FWR: You’re also a self-described rural poet. How would you say place and/or the pastoral influence your writing?
Sarah Audsley: “The rural poet” seems like it is in contention with “the city poet.” For me, maybe it is! Because, for me, place and my connection to place is essential. I enjoy visiting cities and being an interloper in city life, but I will always choose to live in a rural place. Walking my dog three times a day, cross country skiing in the winter, and hiking in the mountains in the summer, offsets all the daily computer grind. I like to think, too, that it feeds the work. To put it in another way, I’m a better poet if I’ve spent some time outside noticing and moving in the woods. The natural world offers me a sense of belonging. So, of course, this will appear in the poems. As for the pastoral poetry tradition, two poets and influences come to mind: Vievee Francis and the “anti-pastoral” poems in Forest Primeval, and Jennifer Chang’s Bread Loaf Lecture, “Other Pastorals: Writing Race and Place” (June 2019, available here.)
FWR: One of the major threads throughout the collection is the narrative of the speaker as a Korean American adoptee in search of her birth family. The quietly devastating ‘On Meeting My Biological Father’ is contrasted with poems on the possibility of meeting a half-sister, and meditations on the speaker’s deceased birth mother. While the process of searching for a birth family as an adoptee must understandably be a difficult and complex one, the book ends on a positive note with the speaker contemplating her mother’s reincarnation. What was the process of writing these poems like for you and where do you sit now with your relationship to your birth family?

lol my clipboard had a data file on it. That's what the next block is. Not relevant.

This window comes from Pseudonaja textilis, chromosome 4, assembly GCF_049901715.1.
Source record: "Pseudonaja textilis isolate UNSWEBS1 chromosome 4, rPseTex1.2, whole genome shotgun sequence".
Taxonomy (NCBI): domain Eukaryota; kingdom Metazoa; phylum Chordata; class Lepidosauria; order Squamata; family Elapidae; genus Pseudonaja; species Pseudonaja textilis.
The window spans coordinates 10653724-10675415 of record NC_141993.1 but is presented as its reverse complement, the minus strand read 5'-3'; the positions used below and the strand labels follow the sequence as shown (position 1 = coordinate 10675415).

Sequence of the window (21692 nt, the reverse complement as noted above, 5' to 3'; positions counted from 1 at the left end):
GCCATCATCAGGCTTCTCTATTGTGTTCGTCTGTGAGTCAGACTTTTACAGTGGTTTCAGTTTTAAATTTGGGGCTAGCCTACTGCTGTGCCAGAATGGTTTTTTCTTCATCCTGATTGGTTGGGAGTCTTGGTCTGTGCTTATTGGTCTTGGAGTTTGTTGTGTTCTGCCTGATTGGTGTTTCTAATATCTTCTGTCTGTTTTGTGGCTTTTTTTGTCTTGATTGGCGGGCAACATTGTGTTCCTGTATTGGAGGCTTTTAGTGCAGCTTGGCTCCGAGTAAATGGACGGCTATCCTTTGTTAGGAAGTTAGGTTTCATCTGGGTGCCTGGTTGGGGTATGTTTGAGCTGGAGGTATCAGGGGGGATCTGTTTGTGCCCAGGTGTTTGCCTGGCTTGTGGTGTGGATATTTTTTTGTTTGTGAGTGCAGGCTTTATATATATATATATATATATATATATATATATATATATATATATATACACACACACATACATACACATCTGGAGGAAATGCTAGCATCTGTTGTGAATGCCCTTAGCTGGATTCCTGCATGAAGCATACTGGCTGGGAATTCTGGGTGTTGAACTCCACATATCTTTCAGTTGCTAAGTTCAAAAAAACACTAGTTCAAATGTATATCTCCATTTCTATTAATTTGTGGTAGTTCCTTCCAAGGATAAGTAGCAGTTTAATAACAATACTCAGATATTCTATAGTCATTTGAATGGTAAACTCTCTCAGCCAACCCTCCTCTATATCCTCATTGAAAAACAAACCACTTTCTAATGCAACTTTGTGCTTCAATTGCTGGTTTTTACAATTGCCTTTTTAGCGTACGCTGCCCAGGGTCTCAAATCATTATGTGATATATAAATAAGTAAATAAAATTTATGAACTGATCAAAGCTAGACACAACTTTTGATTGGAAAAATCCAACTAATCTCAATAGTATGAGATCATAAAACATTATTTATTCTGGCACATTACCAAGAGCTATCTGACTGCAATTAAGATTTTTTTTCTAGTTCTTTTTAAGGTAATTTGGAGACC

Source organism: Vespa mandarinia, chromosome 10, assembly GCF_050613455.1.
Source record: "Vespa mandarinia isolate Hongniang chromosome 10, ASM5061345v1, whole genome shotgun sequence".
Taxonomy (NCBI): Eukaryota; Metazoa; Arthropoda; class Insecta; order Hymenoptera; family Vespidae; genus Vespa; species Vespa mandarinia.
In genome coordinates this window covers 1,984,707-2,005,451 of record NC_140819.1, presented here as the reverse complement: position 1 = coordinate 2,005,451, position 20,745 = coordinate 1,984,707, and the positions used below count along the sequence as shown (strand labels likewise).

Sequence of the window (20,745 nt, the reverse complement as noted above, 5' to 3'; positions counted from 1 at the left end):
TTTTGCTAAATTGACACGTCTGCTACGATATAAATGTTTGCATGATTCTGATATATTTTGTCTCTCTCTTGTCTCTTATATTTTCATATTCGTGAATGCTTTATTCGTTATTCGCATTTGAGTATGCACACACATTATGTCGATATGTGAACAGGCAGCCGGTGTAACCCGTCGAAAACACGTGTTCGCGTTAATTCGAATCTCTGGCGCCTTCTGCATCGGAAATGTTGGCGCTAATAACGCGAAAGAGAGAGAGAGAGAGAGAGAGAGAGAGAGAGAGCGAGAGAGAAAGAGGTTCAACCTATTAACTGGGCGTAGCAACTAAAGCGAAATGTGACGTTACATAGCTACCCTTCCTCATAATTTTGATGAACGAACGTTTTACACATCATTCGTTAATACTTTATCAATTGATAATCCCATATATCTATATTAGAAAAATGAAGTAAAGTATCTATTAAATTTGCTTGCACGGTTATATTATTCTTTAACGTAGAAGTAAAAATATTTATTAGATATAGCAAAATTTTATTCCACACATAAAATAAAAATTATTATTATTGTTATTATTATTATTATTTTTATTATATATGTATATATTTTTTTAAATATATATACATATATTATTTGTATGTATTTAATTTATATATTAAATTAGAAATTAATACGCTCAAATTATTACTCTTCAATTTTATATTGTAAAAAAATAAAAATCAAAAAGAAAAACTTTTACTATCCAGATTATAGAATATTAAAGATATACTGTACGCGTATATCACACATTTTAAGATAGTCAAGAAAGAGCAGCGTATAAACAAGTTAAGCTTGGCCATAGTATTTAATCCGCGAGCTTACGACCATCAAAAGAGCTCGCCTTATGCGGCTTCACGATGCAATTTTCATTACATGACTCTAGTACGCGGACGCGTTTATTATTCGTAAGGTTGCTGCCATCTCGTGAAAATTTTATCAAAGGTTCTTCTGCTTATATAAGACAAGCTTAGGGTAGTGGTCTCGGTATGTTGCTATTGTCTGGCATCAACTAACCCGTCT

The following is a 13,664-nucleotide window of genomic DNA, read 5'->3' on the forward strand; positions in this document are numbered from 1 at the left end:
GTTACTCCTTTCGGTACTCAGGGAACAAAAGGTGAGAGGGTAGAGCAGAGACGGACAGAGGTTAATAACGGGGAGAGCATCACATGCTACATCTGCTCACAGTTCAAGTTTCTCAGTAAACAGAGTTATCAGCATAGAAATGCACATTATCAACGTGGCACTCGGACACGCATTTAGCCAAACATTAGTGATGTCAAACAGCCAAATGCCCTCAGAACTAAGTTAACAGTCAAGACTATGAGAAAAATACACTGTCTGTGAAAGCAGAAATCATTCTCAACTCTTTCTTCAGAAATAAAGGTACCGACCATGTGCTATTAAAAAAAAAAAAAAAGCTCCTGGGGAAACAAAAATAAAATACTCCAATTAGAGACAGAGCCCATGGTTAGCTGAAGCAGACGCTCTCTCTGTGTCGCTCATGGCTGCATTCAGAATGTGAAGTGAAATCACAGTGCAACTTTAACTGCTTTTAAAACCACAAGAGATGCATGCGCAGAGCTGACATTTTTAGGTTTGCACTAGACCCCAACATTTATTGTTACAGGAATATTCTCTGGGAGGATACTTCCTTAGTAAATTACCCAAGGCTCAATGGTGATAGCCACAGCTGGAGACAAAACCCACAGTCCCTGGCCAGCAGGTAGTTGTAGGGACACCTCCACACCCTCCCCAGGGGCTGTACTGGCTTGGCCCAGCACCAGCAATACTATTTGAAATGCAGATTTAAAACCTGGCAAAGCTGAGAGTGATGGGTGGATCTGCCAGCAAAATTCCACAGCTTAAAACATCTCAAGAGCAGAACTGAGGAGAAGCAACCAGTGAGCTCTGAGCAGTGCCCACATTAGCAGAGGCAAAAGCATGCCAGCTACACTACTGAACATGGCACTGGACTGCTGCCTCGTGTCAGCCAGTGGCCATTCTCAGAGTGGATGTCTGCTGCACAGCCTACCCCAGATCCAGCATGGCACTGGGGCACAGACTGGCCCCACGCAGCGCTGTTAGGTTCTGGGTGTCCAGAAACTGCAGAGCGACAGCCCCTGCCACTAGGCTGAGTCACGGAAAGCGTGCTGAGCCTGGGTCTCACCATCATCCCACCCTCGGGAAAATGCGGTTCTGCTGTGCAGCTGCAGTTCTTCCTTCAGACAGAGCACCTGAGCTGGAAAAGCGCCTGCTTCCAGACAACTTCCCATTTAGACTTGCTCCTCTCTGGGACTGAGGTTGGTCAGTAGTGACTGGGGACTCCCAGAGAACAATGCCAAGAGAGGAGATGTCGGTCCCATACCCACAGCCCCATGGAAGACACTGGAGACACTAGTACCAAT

Sarah Audsley: I am grateful for the opportunity to write and to think deeply about adoption (my own) and how it is situated within the larger adoption industrial complex. My relationship to adoption, and my birth family, and the term ‘family,’ in general, is not fixed in any way. Instead, I think it will continue to evolve and change over time. Landlock X is just one attempt at grappling with it all. I hope the collection adds to the ongoing conversation around adoption, and I’m pleased to offer it as one more voice contributing to adoptee poetics. (Check out The Starlings Collective.)
FWR: It’s clear that visual arts is a large part of your practice, as the book is scattered with many photos and documents in English and Korean associated with your adoption process, such as the average measurements for Korean children, or advice on creating cross stitches to ‘celebrate your Korean American culture.’ In response you’ve altered these texts with additional text or drawings or photos to create a kind of documentary collage. Can you talk a bit about how art inspires your poetry and your process around it? Are there any multidisciplinary artists in particular who inspired you?
Sarah Audsley: The visual components in Landlock X are important to the overall conception of the project, but they came later in the manuscript’s evolution. (I very much feel like I dabble in the visual arts and have not achieved any sort of mastery in that field.) As I was revising the manuscript, I turned towards collage, which makes sense to me as a way to access and interrogate texts through visual elements. The visual components (visopo or visual poetry) provided a way to examine and interrogate my adoption records in a new way that the traditional lyric and narrative poems could not. (Sometimes we just don’t have the words. Sometimes the image functions louder than the words. Then, the combination of the two creates a new alchemy. Here, I am still experimenting, and that feels freeing.)